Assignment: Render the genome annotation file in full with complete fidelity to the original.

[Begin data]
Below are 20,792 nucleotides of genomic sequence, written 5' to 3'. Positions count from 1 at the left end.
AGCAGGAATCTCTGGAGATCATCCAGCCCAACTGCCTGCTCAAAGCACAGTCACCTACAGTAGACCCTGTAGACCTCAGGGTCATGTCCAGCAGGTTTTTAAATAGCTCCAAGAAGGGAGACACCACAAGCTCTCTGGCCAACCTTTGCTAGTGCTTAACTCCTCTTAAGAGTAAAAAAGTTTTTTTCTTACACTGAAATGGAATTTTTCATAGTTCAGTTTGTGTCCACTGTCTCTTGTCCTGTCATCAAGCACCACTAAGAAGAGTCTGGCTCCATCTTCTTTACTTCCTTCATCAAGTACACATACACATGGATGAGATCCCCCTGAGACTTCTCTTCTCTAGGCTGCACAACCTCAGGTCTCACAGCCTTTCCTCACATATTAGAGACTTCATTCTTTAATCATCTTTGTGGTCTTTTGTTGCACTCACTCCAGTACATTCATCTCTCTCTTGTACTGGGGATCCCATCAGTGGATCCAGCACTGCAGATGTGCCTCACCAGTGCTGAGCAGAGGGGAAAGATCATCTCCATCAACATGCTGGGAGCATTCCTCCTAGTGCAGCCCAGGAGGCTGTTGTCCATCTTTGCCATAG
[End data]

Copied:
Below are 20,792 nucleotides of genomic sequence, written 5' to 3'. Positions count from 1 at the left end.
AGCAGGAATCTCTGGAGATCATCCAGCCCAACTGCCTGCTCAAAGCACAGTCACCTACAGTAGACCCTGTAGACCTCAGGGTCATGTCCAGCAGGTTTTTAAATAGCTCCAAGAAGGGAGACACCACAAGCTCTCTGGCCAACCTTTGCTAGTGCTTAACTCCTCTTAAGAGTAAAAAAGTTTTTTTCTTACACTGAAATGGAATTTTTCATAGTTCAGTTTGTGTCCACTGTCTCTTGTCCTGTCATCAAGCACCACTAAGAAGAGTCTGGCTCCATCTTCTTTACTTCCTTCATCAAGTACACATACACATGGATGAGATCCCCCTGAGACTTCTCTTCTCTAGGCTGCACAACCTCAGGTCTCACAGCCTTTCCTCACATATTAGAGACTTCATTCTTTAATCATCTTTGTGGTCTTTTGTTGCACTCACTCCAGTACATTCATCTCTCTCTTGTACTGGGGATCCCATCAGTGGATCCAGCACTGCAGATGTGCCTCACCAGTGCTGAGCAGAGGGGAAAGATCATCTCCATCAACATGCTGGGAGCATTCCTCCTAGTGCAGCCCAGGAGGCTGTTGTCCATCTTTGCCATAG